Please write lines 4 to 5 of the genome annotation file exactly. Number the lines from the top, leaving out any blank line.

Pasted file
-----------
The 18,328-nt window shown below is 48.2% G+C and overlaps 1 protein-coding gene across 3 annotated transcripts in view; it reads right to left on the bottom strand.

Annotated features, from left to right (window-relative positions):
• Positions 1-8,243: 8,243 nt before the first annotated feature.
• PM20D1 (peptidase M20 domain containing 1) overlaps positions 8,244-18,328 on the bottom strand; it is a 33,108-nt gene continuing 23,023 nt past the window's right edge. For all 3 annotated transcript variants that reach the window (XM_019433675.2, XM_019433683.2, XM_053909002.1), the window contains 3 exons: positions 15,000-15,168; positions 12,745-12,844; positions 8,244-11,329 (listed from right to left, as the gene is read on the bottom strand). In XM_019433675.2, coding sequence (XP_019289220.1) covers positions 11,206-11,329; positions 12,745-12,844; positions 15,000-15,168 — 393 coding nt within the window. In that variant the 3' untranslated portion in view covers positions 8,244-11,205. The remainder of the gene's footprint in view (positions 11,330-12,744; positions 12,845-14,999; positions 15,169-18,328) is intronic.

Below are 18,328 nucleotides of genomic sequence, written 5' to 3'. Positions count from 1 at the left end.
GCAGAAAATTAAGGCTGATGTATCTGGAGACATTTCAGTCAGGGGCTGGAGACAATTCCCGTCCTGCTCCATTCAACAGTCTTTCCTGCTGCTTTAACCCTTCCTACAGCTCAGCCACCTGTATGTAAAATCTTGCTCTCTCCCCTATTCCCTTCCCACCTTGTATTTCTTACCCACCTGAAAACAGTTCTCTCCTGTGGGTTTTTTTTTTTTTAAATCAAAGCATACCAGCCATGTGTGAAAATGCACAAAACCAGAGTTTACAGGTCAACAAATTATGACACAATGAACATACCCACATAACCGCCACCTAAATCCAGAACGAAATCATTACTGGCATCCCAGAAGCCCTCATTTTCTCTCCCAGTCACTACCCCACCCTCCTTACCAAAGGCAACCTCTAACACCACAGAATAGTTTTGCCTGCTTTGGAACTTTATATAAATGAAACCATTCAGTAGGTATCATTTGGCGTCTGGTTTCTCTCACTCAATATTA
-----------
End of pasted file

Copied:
• PM20D1 (peptidase M20 domain containing 1) overlaps positions 8,244-18,328 on the bottom strand; it is a 33,108-nt gene continuing 23,023 nt past the window's right edge. For all 3 annotated transcript variants that reach the window (XM_019433675.2, XM_019433683.2, XM_053909002.1), the window contains 3 exons: positions 15,000-15,168; positions 12,745-12,844; positions 8,244-11,329 (listed from right to left, as the gene is read on the bottom strand). In XM_019433675.2, coding sequence (XP_019289220.1) covers positions 11,206-11,329; positions 12,745-12,844; positions 15,000-15,168 — 393 coding nt within the window. In that variant the 3' untranslated portion in view covers positions 8,244-11,205. The remainder of the gene's footprint in view (positions 11,330-12,744; positions 12,845-14,999; positions 15,169-18,328) is intronic.

Below are 18,328 nucleotides of genomic sequence, written 5' to 3'. Positions count from 1 at the left end.